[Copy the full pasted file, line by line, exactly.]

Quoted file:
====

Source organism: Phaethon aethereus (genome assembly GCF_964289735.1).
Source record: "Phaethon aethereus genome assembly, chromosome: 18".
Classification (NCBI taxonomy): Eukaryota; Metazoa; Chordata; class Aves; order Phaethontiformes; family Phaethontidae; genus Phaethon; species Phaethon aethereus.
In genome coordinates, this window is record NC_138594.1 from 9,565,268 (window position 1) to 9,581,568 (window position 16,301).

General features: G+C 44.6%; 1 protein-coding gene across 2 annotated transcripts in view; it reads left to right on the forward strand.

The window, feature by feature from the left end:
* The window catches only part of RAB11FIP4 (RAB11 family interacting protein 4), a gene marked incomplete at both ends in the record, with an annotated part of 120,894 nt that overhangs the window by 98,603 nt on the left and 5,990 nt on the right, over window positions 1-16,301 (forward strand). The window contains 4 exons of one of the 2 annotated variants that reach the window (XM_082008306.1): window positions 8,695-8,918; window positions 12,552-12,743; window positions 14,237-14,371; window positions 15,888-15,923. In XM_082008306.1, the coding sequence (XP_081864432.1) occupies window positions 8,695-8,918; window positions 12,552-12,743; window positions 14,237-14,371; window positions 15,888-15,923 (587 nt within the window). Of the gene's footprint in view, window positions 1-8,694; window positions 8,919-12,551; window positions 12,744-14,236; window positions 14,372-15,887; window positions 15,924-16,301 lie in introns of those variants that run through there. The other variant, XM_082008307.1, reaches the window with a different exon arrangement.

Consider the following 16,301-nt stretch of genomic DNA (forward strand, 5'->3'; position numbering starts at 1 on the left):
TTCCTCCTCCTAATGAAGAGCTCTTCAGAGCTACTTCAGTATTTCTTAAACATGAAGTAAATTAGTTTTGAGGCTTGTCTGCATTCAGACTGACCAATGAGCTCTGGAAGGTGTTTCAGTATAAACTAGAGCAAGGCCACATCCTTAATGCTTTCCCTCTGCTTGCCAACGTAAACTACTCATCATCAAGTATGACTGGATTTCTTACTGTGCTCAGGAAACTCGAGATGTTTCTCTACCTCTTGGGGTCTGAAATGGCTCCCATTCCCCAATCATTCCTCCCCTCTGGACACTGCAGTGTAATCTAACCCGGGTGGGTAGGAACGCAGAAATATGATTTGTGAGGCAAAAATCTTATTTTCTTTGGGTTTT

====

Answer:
Source organism: Phaethon aethereus (genome assembly GCF_964289735.1).
Source record: "Phaethon aethereus genome assembly, chromosome: 18".
Classification (NCBI taxonomy): Eukaryota; Metazoa; Chordata; class Aves; order Phaethontiformes; family Phaethontidae; genus Phaethon; species Phaethon aethereus.
In genome coordinates, this window is record NC_138594.1 from 9,565,268 (window position 1) to 9,581,568 (window position 16,301).

General features: G+C 44.6%; 1 protein-coding gene across 2 annotated transcripts in view; it reads left to right on the forward strand.

The window, feature by feature from the left end:
* The window catches only part of RAB11FIP4 (RAB11 family interacting protein 4), a gene marked incomplete at both ends in the record, with an annotated part of 120,894 nt that overhangs the window by 98,603 nt on the left and 5,990 nt on the right, over window positions 1-16,301 (forward strand). The window contains 4 exons of one of the 2 annotated variants that reach the window (XM_082008306.1): window positions 8,695-8,918; window positions 12,552-12,743; window positions 14,237-14,371; window positions 15,888-15,923. In XM_082008306.1, the coding sequence (XP_081864432.1) occupies window positions 8,695-8,918; window positions 12,552-12,743; window positions 14,237-14,371; window positions 15,888-15,923 (587 nt within the window). Of the gene's footprint in view, window positions 1-8,694; window positions 8,919-12,551; window positions 12,744-14,236; window positions 14,372-15,887; window positions 15,924-16,301 lie in introns of those variants that run through there. The other variant, XM_082008307.1, reaches the window with a different exon arrangement.

Consider the following 16,301-nt stretch of genomic DNA (forward strand, 5'->3'; position numbering starts at 1 on the left):
TTCCTCCTCCTAATGAAGAGCTCTTCAGAGCTACTTCAGTATTTCTTAAACATGAAGTAAATTAGTTTTGAGGCTTGTCTGCATTCAGACTGACCAATGAGCTCTGGAAGGTGTTTCAGTATAAACTAGAGCAAGGCCACATCCTTAATGCTTTCCCTCTGCTTGCCAACGTAAACTACTCATCATCAAGTATGACTGGATTTCTTACTGTGCTCAGGAAACTCGAGATGTTTCTCTACCTCTTGGGGTCTGAAATGGCTCCCATTCCCCAATCATTCCTCCCCTCTGGACACTGCAGTGTAATCTAACCCGGGTGGGTAGGAACGCAGAAATATGATTTGTGAGGCAAAAATCTTATTTTCTTTGGGTTTT